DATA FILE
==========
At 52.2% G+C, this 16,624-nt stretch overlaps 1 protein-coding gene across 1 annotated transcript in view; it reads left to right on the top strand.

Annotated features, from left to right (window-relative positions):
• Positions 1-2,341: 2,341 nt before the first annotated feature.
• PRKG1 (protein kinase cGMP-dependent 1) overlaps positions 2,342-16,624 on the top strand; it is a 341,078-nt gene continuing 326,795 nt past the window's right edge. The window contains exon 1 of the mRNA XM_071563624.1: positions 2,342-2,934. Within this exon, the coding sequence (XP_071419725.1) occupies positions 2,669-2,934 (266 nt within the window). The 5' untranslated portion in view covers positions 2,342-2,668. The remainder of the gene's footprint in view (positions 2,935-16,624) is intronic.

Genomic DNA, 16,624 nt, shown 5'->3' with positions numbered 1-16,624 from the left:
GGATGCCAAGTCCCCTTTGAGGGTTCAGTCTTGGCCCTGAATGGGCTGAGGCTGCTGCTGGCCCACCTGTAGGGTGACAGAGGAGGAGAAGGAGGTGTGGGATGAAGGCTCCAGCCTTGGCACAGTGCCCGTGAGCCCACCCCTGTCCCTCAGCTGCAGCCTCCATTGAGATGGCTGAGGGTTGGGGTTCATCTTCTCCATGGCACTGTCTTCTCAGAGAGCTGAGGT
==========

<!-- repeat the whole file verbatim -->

At 52.2% G+C, this 16,624-nt stretch overlaps 1 protein-coding gene across 1 annotated transcript in view; it reads left to right on the top strand.

Annotated features, from left to right (window-relative positions):
• Positions 1-2,341: 2,341 nt before the first annotated feature.
• PRKG1 (protein kinase cGMP-dependent 1) overlaps positions 2,342-16,624 on the top strand; it is a 341,078-nt gene continuing 326,795 nt past the window's right edge. The window contains exon 1 of the mRNA XM_071563624.1: positions 2,342-2,934. Within this exon, the coding sequence (XP_071419725.1) occupies positions 2,669-2,934 (266 nt within the window). The 5' untranslated portion in view covers positions 2,342-2,668. The remainder of the gene's footprint in view (positions 2,935-16,624) is intronic.

Genomic DNA, 16,624 nt, shown 5'->3' with positions numbered 1-16,624 from the left:
GGATGCCAAGTCCCCTTTGAGGGTTCAGTCTTGGCCCTGAATGGGCTGAGGCTGCTGCTGGCCCACCTGTAGGGTGACAGAGGAGGAGAAGGAGGTGTGGGATGAAGGCTCCAGCCTTGGCACAGTGCCCGTGAGCCCACCCCTGTCCCTCAGCTGCAGCCTCCATTGAGATGGCTGAGGGTTGGGGTTCATCTTCTCCATGGCACTGTCTTCTCAGAGAGCTGAGGT